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“Every day I had the intention to change, but I never got to it. I got harder and harder on myself, I drank more and more.”
Read about the experiences of a client who successfully completed a treatment of ours in January, 2015 here.
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Using alcohol and other substances is normal. Occasional indulgence also seems acceptable. But where is the line that divides fun and dependence? Using always has its pros and cons.
One moment you think you have a problem, the next moment you think you’re being too hard on yourself.
Do I have a problem? The following characteristics may indicate a dependence:
- You are unable to make reliable agreements with yourself. You may be able to stop using for a while, but you cannot maintain that control on the long term. You feel like you can no longer control your life.
- Using is becoming a big aspect of your life, it’s always in your mind. You know exactly how much food or alcohol is in the house. You become nervous when you’re out of weed or smokes. You’re often obsessing over (not) using.
- You make plans to stop or moderate your use. You might even try, but when you fail, you abandon those plans.
- Your use negatively influences your life. You call in sick more often and when you’re at work, you’re only half there. You only do the basic necessities, but you’re not moving forward. You don’t workout as often and you eat less healthy.
- Your relationships suffer when you use. Arguing with your partner. No quality time with your kids. Less contact with friends who don’t use as often as you do. You can feel empty and alone when you’re not using.
- You try to hide your use from others.
We have a tendency to deny our dependence. That is not in bad faith, we’re just not aware. Dependence is often accompanied by shame and lies to our surroundings and ourselves. Our surroundings usually have trouble addressing this difficult topic. Partners are usually the only ones who mention the problem to you, but since they’re alone in this, it is often disregarded as whining.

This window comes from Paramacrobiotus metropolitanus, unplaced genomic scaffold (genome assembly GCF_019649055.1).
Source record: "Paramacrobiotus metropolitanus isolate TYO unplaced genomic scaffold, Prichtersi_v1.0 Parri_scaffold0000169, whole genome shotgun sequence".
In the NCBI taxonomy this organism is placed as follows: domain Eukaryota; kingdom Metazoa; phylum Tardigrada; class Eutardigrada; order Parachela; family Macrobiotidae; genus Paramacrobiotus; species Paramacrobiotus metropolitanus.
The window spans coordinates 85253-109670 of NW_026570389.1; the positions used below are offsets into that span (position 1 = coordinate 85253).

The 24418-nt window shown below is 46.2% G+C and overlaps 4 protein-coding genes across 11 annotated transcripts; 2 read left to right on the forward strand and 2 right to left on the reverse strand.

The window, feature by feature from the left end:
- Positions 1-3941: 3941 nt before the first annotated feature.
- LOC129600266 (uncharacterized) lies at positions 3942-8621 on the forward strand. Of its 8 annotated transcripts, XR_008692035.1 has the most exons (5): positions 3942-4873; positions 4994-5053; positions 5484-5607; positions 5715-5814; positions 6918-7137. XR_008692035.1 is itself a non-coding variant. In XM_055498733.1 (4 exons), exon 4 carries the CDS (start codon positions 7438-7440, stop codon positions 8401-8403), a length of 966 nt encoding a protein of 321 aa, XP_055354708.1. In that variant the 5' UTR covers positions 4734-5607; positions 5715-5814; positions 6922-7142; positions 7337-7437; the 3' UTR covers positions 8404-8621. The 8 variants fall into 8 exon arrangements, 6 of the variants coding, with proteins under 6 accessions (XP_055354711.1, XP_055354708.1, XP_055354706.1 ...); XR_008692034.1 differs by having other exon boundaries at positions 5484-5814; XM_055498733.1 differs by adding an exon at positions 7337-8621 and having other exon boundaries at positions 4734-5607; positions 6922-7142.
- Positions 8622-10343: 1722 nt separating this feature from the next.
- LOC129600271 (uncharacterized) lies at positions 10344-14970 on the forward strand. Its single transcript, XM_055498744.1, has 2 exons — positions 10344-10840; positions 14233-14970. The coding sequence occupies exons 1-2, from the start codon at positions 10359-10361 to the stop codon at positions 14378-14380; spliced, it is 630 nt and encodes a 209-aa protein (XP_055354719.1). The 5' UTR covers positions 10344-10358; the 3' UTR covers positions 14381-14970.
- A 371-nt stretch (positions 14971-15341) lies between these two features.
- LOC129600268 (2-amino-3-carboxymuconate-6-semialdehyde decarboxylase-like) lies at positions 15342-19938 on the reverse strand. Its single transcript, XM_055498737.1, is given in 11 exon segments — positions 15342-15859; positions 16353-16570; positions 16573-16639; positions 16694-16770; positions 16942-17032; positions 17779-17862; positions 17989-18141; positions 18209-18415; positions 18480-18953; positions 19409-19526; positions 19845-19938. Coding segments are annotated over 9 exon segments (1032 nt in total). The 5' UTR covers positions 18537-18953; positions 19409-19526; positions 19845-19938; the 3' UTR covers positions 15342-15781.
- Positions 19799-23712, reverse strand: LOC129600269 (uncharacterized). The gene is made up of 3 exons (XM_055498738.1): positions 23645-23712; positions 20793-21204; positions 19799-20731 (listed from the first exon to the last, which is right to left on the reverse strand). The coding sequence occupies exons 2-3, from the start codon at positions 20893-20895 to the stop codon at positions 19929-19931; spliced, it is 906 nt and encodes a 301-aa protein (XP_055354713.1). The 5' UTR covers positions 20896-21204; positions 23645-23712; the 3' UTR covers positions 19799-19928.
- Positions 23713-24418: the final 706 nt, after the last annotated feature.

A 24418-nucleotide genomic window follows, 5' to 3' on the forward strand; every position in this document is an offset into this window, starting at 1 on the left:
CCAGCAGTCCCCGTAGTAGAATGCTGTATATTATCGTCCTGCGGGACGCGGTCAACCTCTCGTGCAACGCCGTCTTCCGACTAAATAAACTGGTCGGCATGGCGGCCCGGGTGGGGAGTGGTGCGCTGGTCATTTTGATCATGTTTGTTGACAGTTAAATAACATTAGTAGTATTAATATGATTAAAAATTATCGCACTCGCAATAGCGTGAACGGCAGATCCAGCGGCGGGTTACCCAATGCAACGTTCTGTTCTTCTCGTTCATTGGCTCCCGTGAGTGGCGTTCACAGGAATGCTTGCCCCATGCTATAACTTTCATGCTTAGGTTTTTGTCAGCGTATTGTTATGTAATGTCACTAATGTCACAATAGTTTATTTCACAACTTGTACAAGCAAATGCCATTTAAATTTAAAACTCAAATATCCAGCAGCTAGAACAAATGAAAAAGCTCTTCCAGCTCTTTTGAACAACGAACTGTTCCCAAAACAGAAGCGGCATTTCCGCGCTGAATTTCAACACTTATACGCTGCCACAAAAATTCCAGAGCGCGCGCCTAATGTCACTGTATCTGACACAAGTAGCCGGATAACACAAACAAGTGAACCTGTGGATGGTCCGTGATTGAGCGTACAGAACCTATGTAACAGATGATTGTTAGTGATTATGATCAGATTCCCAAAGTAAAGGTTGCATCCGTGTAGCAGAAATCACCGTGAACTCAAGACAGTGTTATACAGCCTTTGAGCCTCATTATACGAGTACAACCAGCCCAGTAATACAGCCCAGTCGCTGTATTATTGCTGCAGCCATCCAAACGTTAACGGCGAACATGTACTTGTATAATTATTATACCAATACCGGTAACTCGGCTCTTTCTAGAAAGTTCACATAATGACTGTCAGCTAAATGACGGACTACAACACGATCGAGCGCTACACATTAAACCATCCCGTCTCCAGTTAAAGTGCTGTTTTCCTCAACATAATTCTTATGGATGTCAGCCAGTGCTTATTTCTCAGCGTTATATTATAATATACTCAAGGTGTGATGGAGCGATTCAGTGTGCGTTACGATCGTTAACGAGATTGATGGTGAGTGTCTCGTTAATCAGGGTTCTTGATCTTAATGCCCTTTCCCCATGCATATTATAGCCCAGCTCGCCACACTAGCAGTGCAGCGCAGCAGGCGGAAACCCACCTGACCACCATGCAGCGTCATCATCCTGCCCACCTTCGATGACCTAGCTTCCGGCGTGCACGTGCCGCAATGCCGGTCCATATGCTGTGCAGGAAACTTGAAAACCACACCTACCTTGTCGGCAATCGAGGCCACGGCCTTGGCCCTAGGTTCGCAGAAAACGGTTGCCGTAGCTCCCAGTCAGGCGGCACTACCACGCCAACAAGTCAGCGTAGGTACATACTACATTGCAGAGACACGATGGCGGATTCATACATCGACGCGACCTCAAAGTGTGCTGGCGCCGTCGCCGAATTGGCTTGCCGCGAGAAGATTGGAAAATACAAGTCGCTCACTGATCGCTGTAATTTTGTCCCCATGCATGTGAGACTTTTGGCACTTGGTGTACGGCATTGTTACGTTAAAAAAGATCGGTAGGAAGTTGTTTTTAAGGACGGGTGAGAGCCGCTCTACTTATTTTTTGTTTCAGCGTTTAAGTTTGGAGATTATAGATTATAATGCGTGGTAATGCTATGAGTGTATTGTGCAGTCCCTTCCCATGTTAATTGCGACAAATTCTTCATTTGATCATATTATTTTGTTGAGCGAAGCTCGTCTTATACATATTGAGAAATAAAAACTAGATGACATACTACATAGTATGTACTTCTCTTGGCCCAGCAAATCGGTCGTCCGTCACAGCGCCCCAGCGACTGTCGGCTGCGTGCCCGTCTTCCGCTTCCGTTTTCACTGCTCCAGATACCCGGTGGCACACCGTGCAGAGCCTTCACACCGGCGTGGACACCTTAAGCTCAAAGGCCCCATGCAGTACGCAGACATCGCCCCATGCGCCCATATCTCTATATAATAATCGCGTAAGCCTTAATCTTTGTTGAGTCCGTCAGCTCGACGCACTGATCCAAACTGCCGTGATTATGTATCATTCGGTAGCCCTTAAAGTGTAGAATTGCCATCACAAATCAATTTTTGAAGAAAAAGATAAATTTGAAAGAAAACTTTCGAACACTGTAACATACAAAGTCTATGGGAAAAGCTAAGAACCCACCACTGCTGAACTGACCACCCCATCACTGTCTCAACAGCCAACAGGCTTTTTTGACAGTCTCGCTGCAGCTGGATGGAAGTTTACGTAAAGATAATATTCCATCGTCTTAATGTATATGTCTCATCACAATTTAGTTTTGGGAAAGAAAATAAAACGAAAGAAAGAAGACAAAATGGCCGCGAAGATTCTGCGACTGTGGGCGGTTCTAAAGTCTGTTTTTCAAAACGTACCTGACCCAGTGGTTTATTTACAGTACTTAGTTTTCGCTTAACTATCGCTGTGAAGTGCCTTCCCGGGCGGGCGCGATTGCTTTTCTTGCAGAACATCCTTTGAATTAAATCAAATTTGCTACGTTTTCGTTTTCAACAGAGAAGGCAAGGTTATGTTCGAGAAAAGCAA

This way, we often continue with a harmful habit by ourselves for too long. The use, but also the lies, shame and loneliness slowly creep in. An easily adjusted bad habit can develop into a serious dependence.
The problem always seems too small to take seriously. ‘I should be able to do it myself’.
The substance is still too good to let go. ‘I’ll have to cut down or stop eventually, I might as well make the most of it today’. ‘You need to hit rock bottom first’.
I’m not that bad, am I?
People with a serious addiction who need structure and support from their surroundings might have to be admitted into a clinic.
For the much larger group that is using more than they would like, but are still able to live life comfortably, this is usually not necessary.
The negative association with ‘addiction care’ and the depressing environment in numerous mental health institutions often make people rethink their decision to seek professional help.
That’s a shame, because it’s vital to intervene in an early stage: the ‘need’ usually takes root in the brain, and the longer it’s able to do so, the deeper those patterns of bad habits become ingrained in our brains. That’s something you will want to avoid.
You don’t have to hit ‘rock bottom’ to profit from change. The sooner you intervene, the easier it will be to regain control.